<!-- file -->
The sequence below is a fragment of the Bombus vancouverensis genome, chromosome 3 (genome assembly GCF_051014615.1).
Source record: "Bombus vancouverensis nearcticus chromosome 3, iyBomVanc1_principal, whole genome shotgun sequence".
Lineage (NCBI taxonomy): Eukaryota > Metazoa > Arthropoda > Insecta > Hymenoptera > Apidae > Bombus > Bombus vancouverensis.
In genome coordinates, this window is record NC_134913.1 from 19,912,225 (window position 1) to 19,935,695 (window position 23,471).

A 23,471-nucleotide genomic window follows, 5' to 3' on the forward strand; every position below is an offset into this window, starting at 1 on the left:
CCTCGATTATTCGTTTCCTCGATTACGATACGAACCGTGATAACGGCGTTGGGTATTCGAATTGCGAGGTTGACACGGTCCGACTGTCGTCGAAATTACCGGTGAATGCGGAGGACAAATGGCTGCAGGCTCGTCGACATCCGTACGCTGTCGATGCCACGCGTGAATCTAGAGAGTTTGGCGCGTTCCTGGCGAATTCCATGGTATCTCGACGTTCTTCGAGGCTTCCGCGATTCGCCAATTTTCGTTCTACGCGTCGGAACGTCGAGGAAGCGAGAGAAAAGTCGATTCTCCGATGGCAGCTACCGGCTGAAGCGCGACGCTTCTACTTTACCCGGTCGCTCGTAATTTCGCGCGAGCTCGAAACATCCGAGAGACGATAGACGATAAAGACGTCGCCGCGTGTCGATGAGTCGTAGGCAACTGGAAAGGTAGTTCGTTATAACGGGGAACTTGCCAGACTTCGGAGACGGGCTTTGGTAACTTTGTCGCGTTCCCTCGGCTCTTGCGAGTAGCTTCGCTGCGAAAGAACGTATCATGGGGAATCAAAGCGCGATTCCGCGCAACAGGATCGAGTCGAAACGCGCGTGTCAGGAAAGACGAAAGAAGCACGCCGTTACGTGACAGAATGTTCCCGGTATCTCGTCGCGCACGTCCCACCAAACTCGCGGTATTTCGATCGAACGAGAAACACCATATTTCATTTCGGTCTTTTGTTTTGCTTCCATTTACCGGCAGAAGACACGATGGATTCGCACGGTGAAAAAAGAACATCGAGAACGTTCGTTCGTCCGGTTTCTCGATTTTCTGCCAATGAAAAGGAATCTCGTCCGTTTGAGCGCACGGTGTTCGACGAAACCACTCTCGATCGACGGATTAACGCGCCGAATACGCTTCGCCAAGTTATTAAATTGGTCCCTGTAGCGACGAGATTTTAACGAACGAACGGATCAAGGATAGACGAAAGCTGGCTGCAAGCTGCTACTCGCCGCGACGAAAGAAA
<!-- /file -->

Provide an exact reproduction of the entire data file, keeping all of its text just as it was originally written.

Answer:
The sequence below is a fragment of the Bombus vancouverensis genome, chromosome 3 (genome assembly GCF_051014615.1).
Source record: "Bombus vancouverensis nearcticus chromosome 3, iyBomVanc1_principal, whole genome shotgun sequence".
Lineage (NCBI taxonomy): Eukaryota > Metazoa > Arthropoda > Insecta > Hymenoptera > Apidae > Bombus > Bombus vancouverensis.
In genome coordinates, this window is record NC_134913.1 from 19,912,225 (window position 1) to 19,935,695 (window position 23,471).

A 23,471-nucleotide genomic window follows, 5' to 3' on the forward strand; every position below is an offset into this window, starting at 1 on the left:
CCTCGATTATTCGTTTCCTCGATTACGATACGAACCGTGATAACGGCGTTGGGTATTCGAATTGCGAGGTTGACACGGTCCGACTGTCGTCGAAATTACCGGTGAATGCGGAGGACAAATGGCTGCAGGCTCGTCGACATCCGTACGCTGTCGATGCCACGCGTGAATCTAGAGAGTTTGGCGCGTTCCTGGCGAATTCCATGGTATCTCGACGTTCTTCGAGGCTTCCGCGATTCGCCAATTTTCGTTCTACGCGTCGGAACGTCGAGGAAGCGAGAGAAAAGTCGATTCTCCGATGGCAGCTACCGGCTGAAGCGCGACGCTTCTACTTTACCCGGTCGCTCGTAATTTCGCGCGAGCTCGAAACATCCGAGAGACGATAGACGATAAAGACGTCGCCGCGTGTCGATGAGTCGTAGGCAACTGGAAAGGTAGTTCGTTATAACGGGGAACTTGCCAGACTTCGGAGACGGGCTTTGGTAACTTTGTCGCGTTCCCTCGGCTCTTGCGAGTAGCTTCGCTGCGAAAGAACGTATCATGGGGAATCAAAGCGCGATTCCGCGCAACAGGATCGAGTCGAAACGCGCGTGTCAGGAAAGACGAAAGAAGCACGCCGTTACGTGACAGAATGTTCCCGGTATCTCGTCGCGCACGTCCCACCAAACTCGCGGTATTTCGATCGAACGAGAAACACCATATTTCATTTCGGTCTTTTGTTTTGCTTCCATTTACCGGCAGAAGACACGATGGATTCGCACGGTGAAAAAAGAACATCGAGAACGTTCGTTCGTCCGGTTTCTCGATTTTCTGCCAATGAAAAGGAATCTCGTCCGTTTGAGCGCACGGTGTTCGACGAAACCACTCTCGATCGACGGATTAACGCGCCGAATACGCTTCGCCAAGTTATTAAATTGGTCCCTGTAGCGACGAGATTTTAACGAACGAACGGATCAAGGATAGACGAAAGCTGGCTGCAAGCTGCTACTCGCCGCGACGAAAGAAA